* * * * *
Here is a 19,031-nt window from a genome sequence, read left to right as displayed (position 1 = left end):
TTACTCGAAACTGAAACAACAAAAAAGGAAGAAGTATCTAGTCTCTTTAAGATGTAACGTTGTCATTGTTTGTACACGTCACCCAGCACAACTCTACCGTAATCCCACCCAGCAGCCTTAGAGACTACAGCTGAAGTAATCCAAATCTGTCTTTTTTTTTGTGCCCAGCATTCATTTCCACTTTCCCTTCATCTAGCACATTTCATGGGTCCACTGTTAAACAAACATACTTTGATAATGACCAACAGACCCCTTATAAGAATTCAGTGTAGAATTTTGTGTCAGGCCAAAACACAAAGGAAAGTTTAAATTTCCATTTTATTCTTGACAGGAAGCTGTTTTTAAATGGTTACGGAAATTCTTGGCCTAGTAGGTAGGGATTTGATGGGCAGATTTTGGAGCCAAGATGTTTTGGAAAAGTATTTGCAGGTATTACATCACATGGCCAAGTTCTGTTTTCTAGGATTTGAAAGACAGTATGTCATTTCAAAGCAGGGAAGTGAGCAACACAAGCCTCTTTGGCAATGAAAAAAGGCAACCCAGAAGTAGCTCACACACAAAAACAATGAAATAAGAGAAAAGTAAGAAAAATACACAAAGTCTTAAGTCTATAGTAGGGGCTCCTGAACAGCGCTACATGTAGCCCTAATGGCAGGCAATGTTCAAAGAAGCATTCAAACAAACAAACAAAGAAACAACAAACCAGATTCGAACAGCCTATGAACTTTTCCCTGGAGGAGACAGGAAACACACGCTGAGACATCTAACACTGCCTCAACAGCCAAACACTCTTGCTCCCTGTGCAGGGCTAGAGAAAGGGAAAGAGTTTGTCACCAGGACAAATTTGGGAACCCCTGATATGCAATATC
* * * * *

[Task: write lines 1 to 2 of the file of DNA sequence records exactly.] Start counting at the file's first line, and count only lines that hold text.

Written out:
Here is a 19,031-nt window from a genome sequence, read left to right as displayed (position 1 = left end):
TTACTCGAAACTGAAACAACAAAAAAGGAAGAAGTATCTAGTCTCTTTAAGATGTAACGTTGTCATTGTTTGTACACGTCACCCAGCACAACTCTACCGTAATCCCACCCAGCAGCCTTAGAGACTACAGCTGAAGTAATCCAAATCTGTCTTTTTTTTTGTGCCCAGCATTCATTTCCACTTTCCCTTCATCTAGCACATTTCATGGGTCCACTGTTAAACAAACATACTTTGATAATGACCAACAGACCCCTTATAAGAATTCAGTGTAGAATTTTGTGTCAGGCCAAAACACAAAGGAAAGTTTAAATTTCCATTTTATTCTTGACAGGAAGCTGTTTTTAAATGGTTACGGAAATTCTTGGCCTAGTAGGTAGGGATTTGATGGGCAGATTTTGGAGCCAAGATGTTTTGGAAAAGTATTTGCAGGTATTACATCACATGGCCAAGTTCTGTTTTCTAGGATTTGAAAGACAGTATGTCATTTCAAAGCAGGGAAGTGAGCAACACAAGCCTCTTTGGCAATGAAAAAAGGCAACCCAGAAGTAGCTCACACACAAAAACAATGAAATAAGAGAAAAGTAAGAAAAATACACAAAGTCTTAAGTCTATAGTAGGGGCTCCTGAACAGCGCTACATGTAGCCCTAATGGCAGGCAATGTTCAAAGAAGCATTCAAACAAACAAACAAAGAAACAACAAACCAGATTCGAACAGCCTATGAACTTTTCCCTGGAGGAGACAGGAAACACACGCTGAGACATCTAACACTGCCTCAACAGCCAAACACTCTTGCTCCCTGTGCAGGGCTAGAGAAAGGGAAAGAGTTTGTCACCAGGACAAATTTGGGAACCCCTGATATGCAATATC